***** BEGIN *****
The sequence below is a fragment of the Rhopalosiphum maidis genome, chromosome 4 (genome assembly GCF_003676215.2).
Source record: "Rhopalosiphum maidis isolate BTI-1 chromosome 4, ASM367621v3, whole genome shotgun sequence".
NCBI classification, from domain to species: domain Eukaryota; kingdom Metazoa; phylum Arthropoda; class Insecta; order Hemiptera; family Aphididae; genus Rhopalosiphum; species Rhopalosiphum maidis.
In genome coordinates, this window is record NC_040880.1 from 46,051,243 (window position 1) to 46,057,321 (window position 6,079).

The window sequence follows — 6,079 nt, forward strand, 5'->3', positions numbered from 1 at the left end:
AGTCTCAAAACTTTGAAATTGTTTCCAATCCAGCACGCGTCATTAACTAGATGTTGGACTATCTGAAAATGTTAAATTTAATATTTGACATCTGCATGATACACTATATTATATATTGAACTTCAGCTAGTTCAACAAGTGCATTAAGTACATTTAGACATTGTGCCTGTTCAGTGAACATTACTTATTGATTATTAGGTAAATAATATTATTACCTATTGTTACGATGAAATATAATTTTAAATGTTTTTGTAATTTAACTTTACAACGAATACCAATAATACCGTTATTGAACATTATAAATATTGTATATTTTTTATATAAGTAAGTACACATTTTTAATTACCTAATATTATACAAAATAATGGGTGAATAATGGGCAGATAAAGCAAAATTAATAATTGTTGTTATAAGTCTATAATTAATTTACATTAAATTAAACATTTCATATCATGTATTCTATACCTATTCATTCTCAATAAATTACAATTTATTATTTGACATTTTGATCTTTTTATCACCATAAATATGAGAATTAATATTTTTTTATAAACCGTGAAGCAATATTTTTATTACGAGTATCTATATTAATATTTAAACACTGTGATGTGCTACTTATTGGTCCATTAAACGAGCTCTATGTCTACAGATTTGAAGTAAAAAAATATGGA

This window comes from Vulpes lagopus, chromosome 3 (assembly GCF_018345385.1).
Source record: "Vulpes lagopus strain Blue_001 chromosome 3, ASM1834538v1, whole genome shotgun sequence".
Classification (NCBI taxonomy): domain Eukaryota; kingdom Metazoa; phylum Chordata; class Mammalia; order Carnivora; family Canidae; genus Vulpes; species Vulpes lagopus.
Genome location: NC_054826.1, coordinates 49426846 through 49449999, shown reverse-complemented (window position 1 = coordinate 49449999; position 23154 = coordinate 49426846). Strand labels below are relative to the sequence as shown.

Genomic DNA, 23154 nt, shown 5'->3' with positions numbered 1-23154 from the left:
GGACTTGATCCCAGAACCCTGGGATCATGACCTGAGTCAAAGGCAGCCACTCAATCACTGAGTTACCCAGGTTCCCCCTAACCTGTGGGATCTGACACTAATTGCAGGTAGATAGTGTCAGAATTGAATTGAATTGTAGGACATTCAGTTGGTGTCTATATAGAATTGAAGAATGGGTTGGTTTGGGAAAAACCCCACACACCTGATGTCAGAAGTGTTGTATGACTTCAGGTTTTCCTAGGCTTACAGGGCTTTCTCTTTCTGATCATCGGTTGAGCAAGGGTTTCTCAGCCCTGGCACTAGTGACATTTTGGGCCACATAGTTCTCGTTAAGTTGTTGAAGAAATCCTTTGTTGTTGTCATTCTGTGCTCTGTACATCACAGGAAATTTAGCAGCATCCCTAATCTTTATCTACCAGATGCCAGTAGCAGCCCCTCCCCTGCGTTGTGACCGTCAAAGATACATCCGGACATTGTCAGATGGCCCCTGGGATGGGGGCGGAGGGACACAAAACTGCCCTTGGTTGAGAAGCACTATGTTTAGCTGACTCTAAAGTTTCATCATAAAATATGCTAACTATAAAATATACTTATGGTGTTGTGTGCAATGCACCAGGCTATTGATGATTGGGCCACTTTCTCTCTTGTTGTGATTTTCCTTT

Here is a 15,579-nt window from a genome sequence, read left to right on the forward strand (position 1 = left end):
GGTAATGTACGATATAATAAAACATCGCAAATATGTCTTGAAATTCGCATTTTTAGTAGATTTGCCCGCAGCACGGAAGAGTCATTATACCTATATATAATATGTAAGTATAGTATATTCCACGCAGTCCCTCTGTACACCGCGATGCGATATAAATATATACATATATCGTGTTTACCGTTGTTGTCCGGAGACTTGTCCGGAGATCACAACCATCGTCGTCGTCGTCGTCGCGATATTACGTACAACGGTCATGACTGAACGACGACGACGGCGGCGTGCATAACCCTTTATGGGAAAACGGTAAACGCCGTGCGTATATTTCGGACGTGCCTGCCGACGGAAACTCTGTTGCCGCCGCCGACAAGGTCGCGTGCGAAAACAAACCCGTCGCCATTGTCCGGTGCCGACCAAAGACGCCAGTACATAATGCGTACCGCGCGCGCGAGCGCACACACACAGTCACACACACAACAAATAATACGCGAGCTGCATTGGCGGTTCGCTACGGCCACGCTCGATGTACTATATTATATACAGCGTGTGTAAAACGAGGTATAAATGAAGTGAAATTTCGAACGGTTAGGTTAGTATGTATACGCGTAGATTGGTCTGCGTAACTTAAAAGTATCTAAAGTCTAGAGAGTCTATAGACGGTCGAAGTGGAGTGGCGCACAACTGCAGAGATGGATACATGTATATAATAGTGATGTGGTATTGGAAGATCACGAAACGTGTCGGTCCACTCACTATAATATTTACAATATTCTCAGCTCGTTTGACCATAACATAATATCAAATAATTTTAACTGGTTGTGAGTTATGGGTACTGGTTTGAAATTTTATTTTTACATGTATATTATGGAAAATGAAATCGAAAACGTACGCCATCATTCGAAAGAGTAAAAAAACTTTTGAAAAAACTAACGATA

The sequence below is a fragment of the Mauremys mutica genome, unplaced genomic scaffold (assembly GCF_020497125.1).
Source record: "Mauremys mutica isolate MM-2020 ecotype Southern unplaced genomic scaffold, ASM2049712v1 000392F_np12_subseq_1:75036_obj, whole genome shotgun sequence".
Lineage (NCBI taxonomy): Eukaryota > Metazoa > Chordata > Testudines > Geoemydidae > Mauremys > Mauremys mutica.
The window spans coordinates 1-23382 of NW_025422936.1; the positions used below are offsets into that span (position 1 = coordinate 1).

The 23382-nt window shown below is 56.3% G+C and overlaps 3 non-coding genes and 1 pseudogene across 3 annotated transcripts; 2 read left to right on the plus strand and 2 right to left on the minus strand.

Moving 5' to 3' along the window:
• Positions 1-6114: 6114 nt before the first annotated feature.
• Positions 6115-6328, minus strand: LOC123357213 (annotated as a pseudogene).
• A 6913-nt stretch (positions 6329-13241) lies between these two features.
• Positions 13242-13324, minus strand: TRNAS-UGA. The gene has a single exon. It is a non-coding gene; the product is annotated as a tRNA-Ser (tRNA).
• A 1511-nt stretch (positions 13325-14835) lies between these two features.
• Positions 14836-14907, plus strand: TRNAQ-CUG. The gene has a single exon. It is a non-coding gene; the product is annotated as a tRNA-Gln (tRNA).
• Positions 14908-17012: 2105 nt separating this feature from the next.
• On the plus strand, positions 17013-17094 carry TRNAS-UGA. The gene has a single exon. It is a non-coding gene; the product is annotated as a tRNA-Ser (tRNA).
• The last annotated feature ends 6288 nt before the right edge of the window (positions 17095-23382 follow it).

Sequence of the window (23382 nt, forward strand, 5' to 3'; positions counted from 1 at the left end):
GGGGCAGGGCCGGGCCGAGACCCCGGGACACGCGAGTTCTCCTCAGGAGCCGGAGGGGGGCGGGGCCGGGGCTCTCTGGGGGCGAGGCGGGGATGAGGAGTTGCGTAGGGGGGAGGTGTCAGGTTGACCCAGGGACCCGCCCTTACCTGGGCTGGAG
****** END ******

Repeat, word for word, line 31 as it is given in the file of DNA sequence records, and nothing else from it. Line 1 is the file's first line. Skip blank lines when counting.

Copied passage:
GGGGCAGGGCCGGGCCGAGACCCCGGGACACGCGAGTTCTCCTCAGGAGCCGGAGGGGGGCGGGGCCGGGGCTCTCTGGGGGCGAGGCGGGGATGAGGAGTTGCGTAGGGGGGAGGTGTCAGGTTGACCCAGGGACCCGCCCTTACCTGGGCTGGAG